During the past week a user of the â€˜3 Steps ADDâ€™ premium website made the following comment: “…many people who do not have that are diagnosed with it. True ADD’ers go through hell.” This statement neatly summarizes the two sides of the ADHD debate. It is very true that some people go to hell and back as they struggle to come to terms with the condition and its fallout. It is also true that many other people (a much larger group in my opinion) are wrongly diagnosed and therefore sent down a path of treatment is that they simply do not need. If you doubt this last statement you can simply take a look at the rate of ADHD diagnoses over the past few decades. You will see a graph that resembles the trajectory of a rocket taking off. Now ask yourself: Is this a true reflection of reality? Can it really be that a condition that was almost unknown a generation ago now affects (if you believe the statistics) almost 1 in 10 of young people, or are there some other factors at work here?
I sincerely believe that there are indeed other factors at work and I have written extensively about this in the past. I am convinced, in summary, that aggressive marketing by drug companies (who developed very lucrative drugs to throw at the problem) and a radically changed educational environment (where anything outside highly standardized behavioral ideals will be ruthlessly dealt with) combines to make an ADHD diagnosis almost inevitable wherever there is the slightest question about a childâ€™s behavior. It has therefore become almost fashionable to label children as ADHD and to then proceed to drug them into submission.
Many parents are vaguely aware of this bias towards a positive diagnosis but feel ill-equipped to question and challenge it. Some also believe that it is better to err on the side of caution. This line of argumentation goes more or less like this: â€˜While we cannot be sure if Johnny really has ADHD it can surely not be harmful in any way to get him on medication just in case?â€™ The three words ‘Just in Case‘ have, in fact, become one of the chief weapons in the arsenal of those who would like to pressure parents into accepting radical treatment options. The big question, however, is at what side ‘caution’ can really be found! I am totally convinced that the prudent, careful and responsible course of action would be to avoid a formal diagnosis for as long as possible and to only accede to it when all other possible causes and strategies for their alleviation have been eliminated. Why do I take this position? Allow me to explain:
ADHD Diagnoses can easily lead to labeling: I have often warned about the dangers of the labeling that so often accompanies ADD/ADHD diagnoses. The word ‘She has ADHD‘ can so easily be used to justify different treatment of a child. The most insidious form that this can take is the lowering of expectations. Many teachers simply will not push students whom they believe have ADD/ADHD to the edge of their capabilities because they are convinced that they are not capable to achieve anything more than basic classroom compliance. Is this really what you would want for your child? Would a cautionary approach not rather be to stay as far away from labels as possible?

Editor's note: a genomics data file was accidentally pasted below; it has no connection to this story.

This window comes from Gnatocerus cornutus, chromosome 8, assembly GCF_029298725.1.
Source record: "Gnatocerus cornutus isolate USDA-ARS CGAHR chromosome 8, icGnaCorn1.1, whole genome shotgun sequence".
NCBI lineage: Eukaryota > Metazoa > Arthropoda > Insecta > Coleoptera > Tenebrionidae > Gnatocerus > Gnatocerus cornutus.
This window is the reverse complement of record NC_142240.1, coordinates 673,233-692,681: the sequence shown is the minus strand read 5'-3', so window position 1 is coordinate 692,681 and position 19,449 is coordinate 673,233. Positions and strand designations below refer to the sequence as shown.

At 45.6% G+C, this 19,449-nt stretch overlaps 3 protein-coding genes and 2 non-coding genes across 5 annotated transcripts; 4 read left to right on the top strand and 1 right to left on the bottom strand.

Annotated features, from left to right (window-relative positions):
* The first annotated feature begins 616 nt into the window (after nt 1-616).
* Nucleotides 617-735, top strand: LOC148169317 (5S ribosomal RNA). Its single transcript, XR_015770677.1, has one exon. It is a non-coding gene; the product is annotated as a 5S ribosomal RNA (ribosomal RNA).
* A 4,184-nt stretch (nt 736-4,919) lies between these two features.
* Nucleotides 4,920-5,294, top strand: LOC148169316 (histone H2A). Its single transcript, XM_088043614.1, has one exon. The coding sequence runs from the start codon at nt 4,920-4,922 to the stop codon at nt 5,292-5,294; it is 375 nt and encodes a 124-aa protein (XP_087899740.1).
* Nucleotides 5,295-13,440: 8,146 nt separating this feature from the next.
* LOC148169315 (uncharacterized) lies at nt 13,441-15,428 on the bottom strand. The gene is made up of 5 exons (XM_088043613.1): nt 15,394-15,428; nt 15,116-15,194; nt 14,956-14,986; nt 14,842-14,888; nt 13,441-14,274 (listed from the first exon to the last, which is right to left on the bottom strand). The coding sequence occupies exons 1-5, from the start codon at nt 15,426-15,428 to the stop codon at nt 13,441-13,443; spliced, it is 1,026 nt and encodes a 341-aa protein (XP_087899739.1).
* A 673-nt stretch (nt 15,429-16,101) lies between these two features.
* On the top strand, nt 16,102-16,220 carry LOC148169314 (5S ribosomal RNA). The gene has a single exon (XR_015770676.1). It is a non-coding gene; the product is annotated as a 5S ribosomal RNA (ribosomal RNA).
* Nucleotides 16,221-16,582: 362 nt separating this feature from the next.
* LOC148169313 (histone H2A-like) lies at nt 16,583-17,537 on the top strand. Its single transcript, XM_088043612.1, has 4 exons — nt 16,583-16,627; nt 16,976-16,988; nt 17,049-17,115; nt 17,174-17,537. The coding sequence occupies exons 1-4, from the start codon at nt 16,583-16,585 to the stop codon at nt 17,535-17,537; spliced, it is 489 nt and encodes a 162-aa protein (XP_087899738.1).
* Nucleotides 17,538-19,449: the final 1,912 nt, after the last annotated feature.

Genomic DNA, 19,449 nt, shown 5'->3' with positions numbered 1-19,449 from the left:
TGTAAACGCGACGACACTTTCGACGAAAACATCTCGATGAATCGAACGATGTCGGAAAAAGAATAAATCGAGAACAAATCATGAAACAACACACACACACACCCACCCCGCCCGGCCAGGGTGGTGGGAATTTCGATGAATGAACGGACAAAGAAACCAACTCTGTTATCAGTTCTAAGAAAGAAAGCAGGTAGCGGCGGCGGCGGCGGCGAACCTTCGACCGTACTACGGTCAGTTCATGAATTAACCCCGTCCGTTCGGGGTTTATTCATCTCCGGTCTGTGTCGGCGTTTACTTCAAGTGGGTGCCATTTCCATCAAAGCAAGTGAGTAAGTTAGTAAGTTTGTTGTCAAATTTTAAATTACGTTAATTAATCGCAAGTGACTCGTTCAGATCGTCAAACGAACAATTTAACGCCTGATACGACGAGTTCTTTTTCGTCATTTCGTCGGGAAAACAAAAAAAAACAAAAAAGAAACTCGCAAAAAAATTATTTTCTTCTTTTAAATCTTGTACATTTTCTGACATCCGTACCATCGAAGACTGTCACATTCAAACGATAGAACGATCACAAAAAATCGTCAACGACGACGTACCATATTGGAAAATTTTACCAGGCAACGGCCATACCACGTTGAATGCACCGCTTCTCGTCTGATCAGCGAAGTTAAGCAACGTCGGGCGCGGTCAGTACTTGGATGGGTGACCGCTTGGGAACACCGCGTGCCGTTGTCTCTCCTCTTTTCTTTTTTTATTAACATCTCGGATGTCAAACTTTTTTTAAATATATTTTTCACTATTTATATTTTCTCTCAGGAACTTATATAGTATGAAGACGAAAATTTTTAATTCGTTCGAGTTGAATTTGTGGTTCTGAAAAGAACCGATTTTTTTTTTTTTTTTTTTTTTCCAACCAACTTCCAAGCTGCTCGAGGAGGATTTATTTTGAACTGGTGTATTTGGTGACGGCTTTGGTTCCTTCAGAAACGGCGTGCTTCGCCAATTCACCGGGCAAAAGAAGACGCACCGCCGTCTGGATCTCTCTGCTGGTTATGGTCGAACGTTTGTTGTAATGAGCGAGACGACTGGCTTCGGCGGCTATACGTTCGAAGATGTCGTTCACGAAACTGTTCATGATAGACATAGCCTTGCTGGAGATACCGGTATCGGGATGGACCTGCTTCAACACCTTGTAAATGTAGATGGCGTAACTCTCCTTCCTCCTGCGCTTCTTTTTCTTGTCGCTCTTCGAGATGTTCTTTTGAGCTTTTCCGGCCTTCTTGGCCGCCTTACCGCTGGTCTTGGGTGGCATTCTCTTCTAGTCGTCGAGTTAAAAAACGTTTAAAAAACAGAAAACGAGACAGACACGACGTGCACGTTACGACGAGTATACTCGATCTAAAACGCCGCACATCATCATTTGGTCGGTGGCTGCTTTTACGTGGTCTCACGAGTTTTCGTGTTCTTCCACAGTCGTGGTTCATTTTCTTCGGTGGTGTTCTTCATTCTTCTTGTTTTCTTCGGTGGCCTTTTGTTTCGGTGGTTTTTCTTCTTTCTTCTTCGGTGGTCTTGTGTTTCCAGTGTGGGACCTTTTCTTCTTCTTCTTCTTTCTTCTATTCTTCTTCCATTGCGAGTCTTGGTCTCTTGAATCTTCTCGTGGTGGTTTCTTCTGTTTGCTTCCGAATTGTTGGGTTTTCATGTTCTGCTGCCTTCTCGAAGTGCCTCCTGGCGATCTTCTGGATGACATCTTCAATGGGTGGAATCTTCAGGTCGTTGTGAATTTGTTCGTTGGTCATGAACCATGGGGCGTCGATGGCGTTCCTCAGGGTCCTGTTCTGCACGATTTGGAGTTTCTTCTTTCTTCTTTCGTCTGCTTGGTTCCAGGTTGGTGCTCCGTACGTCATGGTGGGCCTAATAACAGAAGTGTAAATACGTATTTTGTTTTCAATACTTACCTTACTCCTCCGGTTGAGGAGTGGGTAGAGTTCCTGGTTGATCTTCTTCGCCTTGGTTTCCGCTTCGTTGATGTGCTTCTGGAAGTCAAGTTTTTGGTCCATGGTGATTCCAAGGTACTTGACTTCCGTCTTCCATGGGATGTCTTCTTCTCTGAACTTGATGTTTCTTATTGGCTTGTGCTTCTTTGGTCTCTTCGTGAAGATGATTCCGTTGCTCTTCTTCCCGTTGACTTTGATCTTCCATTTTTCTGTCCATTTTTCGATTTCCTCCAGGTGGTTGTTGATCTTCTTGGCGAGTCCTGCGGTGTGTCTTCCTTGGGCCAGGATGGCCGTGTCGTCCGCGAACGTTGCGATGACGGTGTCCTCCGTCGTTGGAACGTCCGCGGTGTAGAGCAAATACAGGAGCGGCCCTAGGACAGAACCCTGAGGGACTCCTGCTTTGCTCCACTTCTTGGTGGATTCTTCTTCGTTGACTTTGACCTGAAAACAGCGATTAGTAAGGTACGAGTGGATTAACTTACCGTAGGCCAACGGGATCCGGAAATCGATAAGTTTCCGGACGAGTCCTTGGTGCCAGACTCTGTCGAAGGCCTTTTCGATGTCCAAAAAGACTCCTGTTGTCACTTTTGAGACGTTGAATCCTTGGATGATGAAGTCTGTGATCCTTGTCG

Overzealous diagnosis harms those who really have the condition: I think that part of the frustration of the commenter mentioned above is the fact that in the stampede to diagnose as many people as possible with the condition the true sufferers are forgotten. ADD/ADHD is a highly complex condition and a lot of research is required to get to the best possible ways of detection and treatment. It is, however, sadly the case that research agendas are being confused by the fact that (if the drug companies are to be believed) just about every Tommy, Dickie and Harry has the condition. This widening of the research pool makes focused research on the condition very difficult and it is getting more difficult with every irresponsible diagnosis.
Many ‘treatments’ are highly dangerous: If the standard treatment options for ADD/ADHD were essentially benign the ‘just in case’/’err on the side of caution’ approach would have made perfect sense. The fact is, however, that the vast majority of ADD/ADHD diagnoses lead to treatment with one of ‘Big Pharma’s‘ flagship ADD/ADHD products. To be blunt: These products are extremely dangerous and have been associated with addiction, self-harm, aggression, long-term passivity and even suicide. Why on earth would anyone want to walk down this kind of road â€“ ‘Just in case’!?
Old maps often contained the warning: â€œHere be dragonsâ€. The message was simple â€“ Don’t go there! I am convinced that most ADD/ADHD diagnoses are made with undue haste and a lack of rigor and should therefore carry the same kind of warning. The ‘3 Steps‘ and the other resources that I have developed will help you to avoid this dangerous road.